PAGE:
What he had to say sparked a storm of criticism from Canadians who were rightly angered by his views on our 12-year engagement in the war in Afghanistan and the thousands of Canadians who fought and the 158 Canadians who died there.
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Of course, Navarro is right. Canada has done the United States a service by going to Afghanistan. What he chose not to explain – or doesn’t know – is that the United States asked its northern neighbors for help after Al Qaeda’s deadly attacks on the Twin Towers and the Pentagon. Once Canadians arrived in Afghanistan, their presence was no longer tied to the favor that had been requested of their country. It was about fighting terrorism and trying to make the country a better place for Afghans to live.
The initial US request was for NATO allies to help them target terrorists in the sanctuaries the Taliban provided to Osama bin Laden’s jihadists in Afghanistan.
Canada’s first initiative was to send half a dozen warships from Nova Scotia and British Columbia to the Middle East. There, under the command of then-Commodore Drew Robertson, and working with warships from several countries, including the United States, they helped cut off arms deliveries to Afghanistan and the movement of the drug from there that was used to fund Al Qaeda and the Taliban. They also chased out al-Qaeda operatives fleeing the fighting in Afghanistan by sea from Karachi, Pakistan.
Statement by the US Secretary of Defense on the country’s objective in the war in Afghanistan
Shortly thereafter, Canadian Joint Task Force II commandos were dispatched to South Asia and a battalion of the Princess Patricia’s Light Infantry joined the US Army’s 101st Airborne Division in Kandahar. About a year later, after Prime Minister Jean Chrétien decided he wanted nothing to do with the United States’ war in Iraq, he unexpectedly announced that troops would be sent instead. to establish a base at Camp Julien, just outside Kabul.
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When the Kabul mission ended in early 2006, Chrétien’s successor, Prime Minister Paul Martin, dispatched a much larger Canadian battle group to lead a combat mission in Kandahar. Under the leadership of Prime Minister Stephen Harper, the training missions led for ISAF by Canadian generals began a few years later and finally ended in March 2014.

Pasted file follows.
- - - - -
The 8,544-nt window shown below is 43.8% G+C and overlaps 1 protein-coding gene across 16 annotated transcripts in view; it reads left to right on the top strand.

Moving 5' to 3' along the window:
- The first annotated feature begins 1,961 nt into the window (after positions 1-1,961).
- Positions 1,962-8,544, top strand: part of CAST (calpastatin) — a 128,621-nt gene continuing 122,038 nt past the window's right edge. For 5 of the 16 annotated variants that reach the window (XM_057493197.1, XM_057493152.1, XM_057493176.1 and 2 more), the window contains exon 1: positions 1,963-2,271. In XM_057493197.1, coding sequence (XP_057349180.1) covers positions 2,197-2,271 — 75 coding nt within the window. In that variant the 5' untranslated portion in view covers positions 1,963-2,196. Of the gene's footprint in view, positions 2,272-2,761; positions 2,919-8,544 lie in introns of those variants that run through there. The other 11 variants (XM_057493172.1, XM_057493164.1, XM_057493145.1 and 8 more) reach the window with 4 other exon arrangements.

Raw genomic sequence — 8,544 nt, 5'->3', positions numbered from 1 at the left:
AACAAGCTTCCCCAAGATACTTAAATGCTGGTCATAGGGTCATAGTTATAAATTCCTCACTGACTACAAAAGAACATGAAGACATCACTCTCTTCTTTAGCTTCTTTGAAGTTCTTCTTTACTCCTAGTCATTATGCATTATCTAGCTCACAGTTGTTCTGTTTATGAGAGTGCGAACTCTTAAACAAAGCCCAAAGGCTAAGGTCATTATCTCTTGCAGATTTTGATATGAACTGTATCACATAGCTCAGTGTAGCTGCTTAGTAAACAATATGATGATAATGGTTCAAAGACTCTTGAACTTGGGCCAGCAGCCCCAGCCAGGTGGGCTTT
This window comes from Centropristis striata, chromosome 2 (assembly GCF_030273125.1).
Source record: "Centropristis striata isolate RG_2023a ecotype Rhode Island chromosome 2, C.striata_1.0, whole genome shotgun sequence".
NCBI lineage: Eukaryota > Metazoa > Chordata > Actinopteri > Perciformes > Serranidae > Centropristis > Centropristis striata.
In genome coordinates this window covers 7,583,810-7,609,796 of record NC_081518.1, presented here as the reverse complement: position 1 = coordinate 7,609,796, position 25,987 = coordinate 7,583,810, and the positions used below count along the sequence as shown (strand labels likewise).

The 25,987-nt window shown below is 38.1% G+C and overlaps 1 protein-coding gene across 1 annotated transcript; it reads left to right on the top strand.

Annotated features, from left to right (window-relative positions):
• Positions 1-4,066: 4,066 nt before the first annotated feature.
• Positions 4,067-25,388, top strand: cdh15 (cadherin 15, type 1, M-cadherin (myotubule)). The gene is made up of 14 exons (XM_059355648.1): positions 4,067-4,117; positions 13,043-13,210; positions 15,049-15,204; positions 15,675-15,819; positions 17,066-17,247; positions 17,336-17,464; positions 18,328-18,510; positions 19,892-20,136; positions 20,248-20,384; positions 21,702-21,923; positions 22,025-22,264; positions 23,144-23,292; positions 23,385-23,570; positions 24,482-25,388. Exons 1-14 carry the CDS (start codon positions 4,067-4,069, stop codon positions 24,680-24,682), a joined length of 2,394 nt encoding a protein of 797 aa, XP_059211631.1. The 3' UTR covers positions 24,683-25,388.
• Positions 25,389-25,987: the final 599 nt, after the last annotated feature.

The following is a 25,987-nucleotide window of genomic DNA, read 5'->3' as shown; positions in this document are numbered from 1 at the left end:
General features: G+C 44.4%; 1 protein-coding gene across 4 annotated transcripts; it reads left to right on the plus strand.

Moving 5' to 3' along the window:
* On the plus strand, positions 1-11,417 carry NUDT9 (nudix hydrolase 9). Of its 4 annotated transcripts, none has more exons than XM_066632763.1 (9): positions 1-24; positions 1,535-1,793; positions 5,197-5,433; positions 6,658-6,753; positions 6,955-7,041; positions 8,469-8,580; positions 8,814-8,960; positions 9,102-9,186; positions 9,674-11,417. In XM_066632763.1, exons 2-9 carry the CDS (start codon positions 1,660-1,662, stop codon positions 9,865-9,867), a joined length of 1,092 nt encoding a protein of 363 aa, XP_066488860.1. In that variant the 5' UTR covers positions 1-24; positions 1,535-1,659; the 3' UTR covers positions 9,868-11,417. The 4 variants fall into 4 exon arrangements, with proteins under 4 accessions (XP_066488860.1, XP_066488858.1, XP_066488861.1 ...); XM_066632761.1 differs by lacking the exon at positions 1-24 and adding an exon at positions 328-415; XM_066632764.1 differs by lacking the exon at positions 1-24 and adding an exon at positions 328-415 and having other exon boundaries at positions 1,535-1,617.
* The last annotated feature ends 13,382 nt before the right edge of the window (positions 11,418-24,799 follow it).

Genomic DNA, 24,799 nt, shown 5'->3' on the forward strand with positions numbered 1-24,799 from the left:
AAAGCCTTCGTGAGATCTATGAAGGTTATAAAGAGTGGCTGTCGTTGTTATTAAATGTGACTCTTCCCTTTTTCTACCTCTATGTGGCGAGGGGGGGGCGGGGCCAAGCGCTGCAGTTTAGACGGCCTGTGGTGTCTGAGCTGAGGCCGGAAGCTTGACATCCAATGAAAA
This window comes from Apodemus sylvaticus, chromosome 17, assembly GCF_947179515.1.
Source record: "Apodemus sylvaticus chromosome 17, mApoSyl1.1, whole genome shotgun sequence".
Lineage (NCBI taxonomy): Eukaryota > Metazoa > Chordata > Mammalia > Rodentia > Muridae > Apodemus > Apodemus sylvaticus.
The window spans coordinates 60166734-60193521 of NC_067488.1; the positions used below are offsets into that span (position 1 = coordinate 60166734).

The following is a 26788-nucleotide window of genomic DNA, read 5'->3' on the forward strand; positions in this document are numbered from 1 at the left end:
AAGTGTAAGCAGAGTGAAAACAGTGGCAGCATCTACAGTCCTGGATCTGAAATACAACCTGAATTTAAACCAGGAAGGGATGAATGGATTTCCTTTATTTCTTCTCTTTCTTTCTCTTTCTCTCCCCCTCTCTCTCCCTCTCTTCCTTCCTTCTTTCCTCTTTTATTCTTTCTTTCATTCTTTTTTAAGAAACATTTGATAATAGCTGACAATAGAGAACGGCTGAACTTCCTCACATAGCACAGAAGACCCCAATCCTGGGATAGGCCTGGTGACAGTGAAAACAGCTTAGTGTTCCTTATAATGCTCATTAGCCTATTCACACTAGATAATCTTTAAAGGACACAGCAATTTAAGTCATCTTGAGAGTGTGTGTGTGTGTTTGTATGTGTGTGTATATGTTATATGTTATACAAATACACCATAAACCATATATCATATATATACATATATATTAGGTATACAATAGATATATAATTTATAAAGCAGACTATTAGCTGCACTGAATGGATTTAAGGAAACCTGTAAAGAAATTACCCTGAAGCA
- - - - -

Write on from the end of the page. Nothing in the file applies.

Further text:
I have spent several years living with Canadian and American troops in Kabul and Kandahar and have often visited the headquarters of the United States-led International Security Assistance Force in the Afghan capital. The Americans I spent time with in chow halls, war rooms, and in the field were almost uniformly complimentary of their fellow Canadians.
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The best proof of the high esteem the Americans had for Canadians in Afghanistan was that alone among dozens of NATO countries with troops in Afghanistan, Canada was the only one whose generals were given combat troops from the American army. During the last years of Canada’s stay in Kandahar, then Brigadier General. Jon Vance and then-Brig.-Gen. Dean Milner oversaw the combat operations of several American frontline battalions.
It is this close collaboration that Major-General Simon Hetherington, who retired from the Canadian military last year, carried out three staff and command missions in Afghanistan, alluded in a tweet Wednesday. “I spent 4 years in the United States on exchange with the United States Army and as a Canadian Defense Attaché in DC (Washington),” Hetherington wrote. “Never heard of anything other than respect for Canadian service to Afg, especially from those in American uniform, from young NCOs to the Chairman of the Chiefs of Staff.
The fact that Americans and Canadians worked closely together was underscored by a meeting I attended in 2010 in Panjwaii and chaired by Vance and NATO’s senior soldier in Afghanistan at the time, the General David Petraeus. Joint secret missions of special forces were discussed in detail. Operations involving the two countries went smoothly. There was absolutely no hint of tension, let alone friction.
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Another four-star American general, Stanley McChrystal, told me a few months earlier that he was so impressed with Canada’s strategic plan, which placed a small number of troops in Afghan villages, which he had ordered American commanders to copy the map of Canada. .
When the United States and Britain needed additional transport to transport assault troops to “hot” landing zones during a major offensive operation in Marjah, Helmand province , Canada was the only other country to respond, providing seven helicopters.
Frankly, the only negative opinion I have ever heard about Canada from the American troops there was the wish for our army to be bigger. They wanted more Canadians to serve alongside them.
Navarro obviously doesn’t know anything about what he’s talking about.